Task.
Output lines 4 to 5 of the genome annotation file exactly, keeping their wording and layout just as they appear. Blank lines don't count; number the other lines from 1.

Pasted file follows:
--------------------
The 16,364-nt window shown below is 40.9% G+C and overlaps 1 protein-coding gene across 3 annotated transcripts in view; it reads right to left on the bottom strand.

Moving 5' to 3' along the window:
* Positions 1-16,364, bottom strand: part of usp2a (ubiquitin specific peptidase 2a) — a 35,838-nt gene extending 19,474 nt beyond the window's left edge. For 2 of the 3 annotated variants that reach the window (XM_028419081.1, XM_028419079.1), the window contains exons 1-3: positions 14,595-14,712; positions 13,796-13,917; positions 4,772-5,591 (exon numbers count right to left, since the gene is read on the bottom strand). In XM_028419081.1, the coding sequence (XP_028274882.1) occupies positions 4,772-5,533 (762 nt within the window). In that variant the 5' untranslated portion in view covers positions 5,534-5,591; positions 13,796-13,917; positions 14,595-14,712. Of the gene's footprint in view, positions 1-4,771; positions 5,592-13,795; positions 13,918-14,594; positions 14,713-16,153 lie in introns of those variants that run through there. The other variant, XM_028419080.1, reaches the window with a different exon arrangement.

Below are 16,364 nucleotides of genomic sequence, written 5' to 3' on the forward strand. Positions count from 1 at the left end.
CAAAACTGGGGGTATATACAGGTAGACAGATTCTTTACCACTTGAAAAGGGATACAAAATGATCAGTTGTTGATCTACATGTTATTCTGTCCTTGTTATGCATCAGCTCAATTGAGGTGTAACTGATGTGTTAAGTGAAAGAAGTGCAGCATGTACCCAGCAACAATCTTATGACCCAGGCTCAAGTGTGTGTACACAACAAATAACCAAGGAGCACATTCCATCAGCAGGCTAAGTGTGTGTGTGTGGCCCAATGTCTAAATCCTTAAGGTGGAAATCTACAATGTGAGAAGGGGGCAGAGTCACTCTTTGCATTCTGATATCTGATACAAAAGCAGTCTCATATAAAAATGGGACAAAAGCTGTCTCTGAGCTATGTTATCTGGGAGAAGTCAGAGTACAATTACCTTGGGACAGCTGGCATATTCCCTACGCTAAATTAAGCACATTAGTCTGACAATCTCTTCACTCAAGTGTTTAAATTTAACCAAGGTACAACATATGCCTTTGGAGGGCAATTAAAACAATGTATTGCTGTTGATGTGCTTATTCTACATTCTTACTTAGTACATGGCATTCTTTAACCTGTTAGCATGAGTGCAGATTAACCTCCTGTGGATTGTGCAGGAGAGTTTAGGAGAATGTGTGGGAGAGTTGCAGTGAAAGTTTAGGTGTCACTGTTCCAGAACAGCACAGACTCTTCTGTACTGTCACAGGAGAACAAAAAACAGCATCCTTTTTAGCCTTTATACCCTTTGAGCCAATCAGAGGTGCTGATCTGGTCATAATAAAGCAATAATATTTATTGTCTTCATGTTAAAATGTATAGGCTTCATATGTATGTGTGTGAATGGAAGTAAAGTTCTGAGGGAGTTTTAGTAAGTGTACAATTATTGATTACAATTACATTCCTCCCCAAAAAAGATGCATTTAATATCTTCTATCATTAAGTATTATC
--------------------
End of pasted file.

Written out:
Below are 16,364 nucleotides of genomic sequence, written 5' to 3' on the forward strand. Positions count from 1 at the left end.
CAAAACTGGGGGTATATACAGGTAGACAGATTCTTTACCACTTGAAAAGGGATACAAAATGATCAGTTGTTGATCTACATGTTATTCTGTCCTTGTTATGCATCAGCTCAATTGAGGTGTAACTGATGTGTTAAGTGAAAGAAGTGCAGCATGTACCCAGCAACAATCTTATGACCCAGGCTCAAGTGTGTGTACACAACAAATAACCAAGGAGCACATTCCATCAGCAGGCTAAGTGTGTGTGTGTGGCCCAATGTCTAAATCCTTAAGGTGGAAATCTACAATGTGAGAAGGGGGCAGAGTCACTCTTTGCATTCTGATATCTGATACAAAAGCAGTCTCATATAAAAATGGGACAAAAGCTGTCTCTGAGCTATGTTATCTGGGAGAAGTCAGAGTACAATTACCTTGGGACAGCTGGCATATTCCCTACGCTAAATTAAGCACATTAGTCTGACAATCTCTTCACTCAAGTGTTTAAATTTAACCAAGGTACAACATATGCCTTTGGAGGGCAATTAAAACAATGTATTGCTGTTGATGTGCTTATTCTACATTCTTACTTAGTACATGGCATTCTTTAACCTGTTAGCATGAGTGCAGATTAACCTCCTGTGGATTGTGCAGGAGAGTTTAGGAGAATGTGTGGGAGAGTTGCAGTGAAAGTTTAGGTGTCACTGTTCCAGAACAGCACAGACTCTTCTGTACTGTCACAGGAGAACAAAAAACAGCATCCTTTTTAGCCTTTATACCCTTTGAGCCAATCAGAGGTGCTGATCTGGTCATAATAAAGCAATAATATTTATTGTCTTCATGTTAAAATGTATAGGCTTCATATGTATGTGTGTGAATGGAAGTAAAGTTCTGAGGGAGTTTTAGTAAGTGTACAATTATTGATTACAATTACATTCCTCCCCAAAAAAGATGCATTTAATATCTTCTATCATTAAGTATTATC